Twitter Sentiment as a Predictor of Purchasing

Sentiment analysis, which is the act of analyzing what people are saying, and more importantly, how they are saying it – by examining the language used and the meanings of people’s words and expressions – has been used to track and interpret many things.

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This kind of analysis was once used to track and predict, accurately, the results of the London Mayoral elections in 2012. Thomson Reuters have now teamed up with Twitter to connect the fire hose of sentiment analysis into its Eikon market analysis and trading platform. They are competing with Bloomberg, who also include Tweets into their terminal platform and products.

The media, which has long since acknowledged how useful Twitter is for breaking stories, is now implementing a strategy to integrate breaking news on social media with the way breaking news happens in the news room. Dataminr and CNN have teamed up to mine and supply this information. 300 Entertainment is doing the same for insights into breaking music trends.

Financial services, media and music are all industries which have already found profitable use cases for the vast quantities of consumer related data which social media generates every day.

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But what about consumer spending predictions?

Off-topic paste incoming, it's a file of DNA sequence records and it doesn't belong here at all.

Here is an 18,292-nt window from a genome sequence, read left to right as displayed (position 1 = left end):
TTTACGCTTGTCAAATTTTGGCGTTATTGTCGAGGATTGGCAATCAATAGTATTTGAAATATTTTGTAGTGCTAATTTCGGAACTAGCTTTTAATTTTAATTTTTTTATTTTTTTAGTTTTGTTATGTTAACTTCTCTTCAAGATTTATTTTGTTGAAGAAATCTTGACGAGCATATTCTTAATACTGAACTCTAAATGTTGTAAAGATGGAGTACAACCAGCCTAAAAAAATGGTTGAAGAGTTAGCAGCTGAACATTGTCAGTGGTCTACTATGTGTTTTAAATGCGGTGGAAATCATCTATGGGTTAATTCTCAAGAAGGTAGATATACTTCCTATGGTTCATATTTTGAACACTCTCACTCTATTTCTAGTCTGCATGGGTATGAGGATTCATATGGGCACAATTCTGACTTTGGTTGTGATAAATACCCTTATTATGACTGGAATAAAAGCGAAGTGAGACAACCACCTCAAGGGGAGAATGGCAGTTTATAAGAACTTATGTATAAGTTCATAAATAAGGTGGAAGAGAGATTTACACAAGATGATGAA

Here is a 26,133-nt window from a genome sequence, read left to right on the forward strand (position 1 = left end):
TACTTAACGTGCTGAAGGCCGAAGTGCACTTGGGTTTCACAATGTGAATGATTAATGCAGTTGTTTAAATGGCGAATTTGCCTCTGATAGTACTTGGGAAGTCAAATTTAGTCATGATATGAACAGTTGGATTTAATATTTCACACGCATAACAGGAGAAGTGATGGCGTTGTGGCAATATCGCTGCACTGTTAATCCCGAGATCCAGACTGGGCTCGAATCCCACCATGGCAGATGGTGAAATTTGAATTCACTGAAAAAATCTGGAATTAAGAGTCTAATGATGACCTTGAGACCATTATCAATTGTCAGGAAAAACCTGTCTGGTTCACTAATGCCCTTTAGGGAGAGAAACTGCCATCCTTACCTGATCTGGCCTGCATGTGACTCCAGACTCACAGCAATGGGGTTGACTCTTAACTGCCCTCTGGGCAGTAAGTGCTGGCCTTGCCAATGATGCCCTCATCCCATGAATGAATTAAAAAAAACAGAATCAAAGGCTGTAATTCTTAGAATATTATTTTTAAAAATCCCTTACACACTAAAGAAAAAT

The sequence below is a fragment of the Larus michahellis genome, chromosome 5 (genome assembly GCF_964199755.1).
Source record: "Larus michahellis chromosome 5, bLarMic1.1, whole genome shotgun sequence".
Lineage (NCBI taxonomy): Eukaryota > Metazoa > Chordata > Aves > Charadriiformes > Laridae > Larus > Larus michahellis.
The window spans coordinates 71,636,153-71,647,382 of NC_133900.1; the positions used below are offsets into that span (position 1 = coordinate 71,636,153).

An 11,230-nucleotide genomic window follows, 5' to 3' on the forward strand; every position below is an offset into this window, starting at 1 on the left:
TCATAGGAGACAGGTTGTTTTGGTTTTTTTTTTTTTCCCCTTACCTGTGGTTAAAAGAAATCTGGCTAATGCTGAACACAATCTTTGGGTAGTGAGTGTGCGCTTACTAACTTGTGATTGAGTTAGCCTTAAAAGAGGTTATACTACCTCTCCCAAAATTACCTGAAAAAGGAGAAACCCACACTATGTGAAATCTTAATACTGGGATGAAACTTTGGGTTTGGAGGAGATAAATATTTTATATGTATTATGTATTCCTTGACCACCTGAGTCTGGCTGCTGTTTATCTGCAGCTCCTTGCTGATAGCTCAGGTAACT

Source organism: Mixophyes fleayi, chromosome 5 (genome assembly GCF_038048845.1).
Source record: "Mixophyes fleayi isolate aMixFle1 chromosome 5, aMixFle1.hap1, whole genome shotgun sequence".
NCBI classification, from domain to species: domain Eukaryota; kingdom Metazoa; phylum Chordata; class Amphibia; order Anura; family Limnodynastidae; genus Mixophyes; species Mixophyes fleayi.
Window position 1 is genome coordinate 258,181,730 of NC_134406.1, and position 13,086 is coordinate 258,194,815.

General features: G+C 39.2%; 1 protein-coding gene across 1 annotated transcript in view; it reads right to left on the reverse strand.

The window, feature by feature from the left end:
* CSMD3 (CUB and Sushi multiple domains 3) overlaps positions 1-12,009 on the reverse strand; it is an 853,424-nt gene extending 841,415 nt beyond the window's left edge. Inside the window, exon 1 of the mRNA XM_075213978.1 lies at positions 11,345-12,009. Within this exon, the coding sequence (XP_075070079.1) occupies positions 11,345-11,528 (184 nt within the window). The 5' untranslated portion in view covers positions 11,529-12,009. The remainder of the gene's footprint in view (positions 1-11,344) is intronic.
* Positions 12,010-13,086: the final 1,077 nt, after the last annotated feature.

We already have quarterly consumer spending reports produced by the US Bureau of Economic Analysis, which is a useful barometer of overall economic activity.

However, this is more helpful on a macro-scale, and not for deciding quarterly marketing goals. A study by Deloitte commissioned by Twitter, found there was a positive correlation between conversations about games and customers buying games.

The study found that a “30% increase in positive tweets led to 4 times as many sales as a 30% increase in traditional paid marketing spend.” Popular games were analyzed such as Call of Duty Black Ops II and Fifa 2013, where the study found that a 10% increase in positive social media engagement would have resulted in an extra $5.3 and $2 million worth of sales, respectively, during the first 10 weeks.

I’m Thinking Arby’s.

This is compared to other marketing spending, like advertising. Sentiment matters. Positive sentiment generates new revenue. The fast food chain Arby’s found that the results they are getting from positive, real-time sentiment-based engagement on social media, would cost them the equivalent of $22 million in advertising spends.

Customers express what they are thinking and feeling on social media. For brands to have ongoing conversations with their customers it is time to develop strategies which enable them to listen and take action which can positively impact the outcome of any mention on social networks.

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Attentive.ly is a social behavior platform for elite marketing teams. We help brands and organizations predict how customers and supporters will behave – even what they might do or buy – from social data. It has been used by over 100 companies and organizations to improve thousands of email marketing and social media campaigns.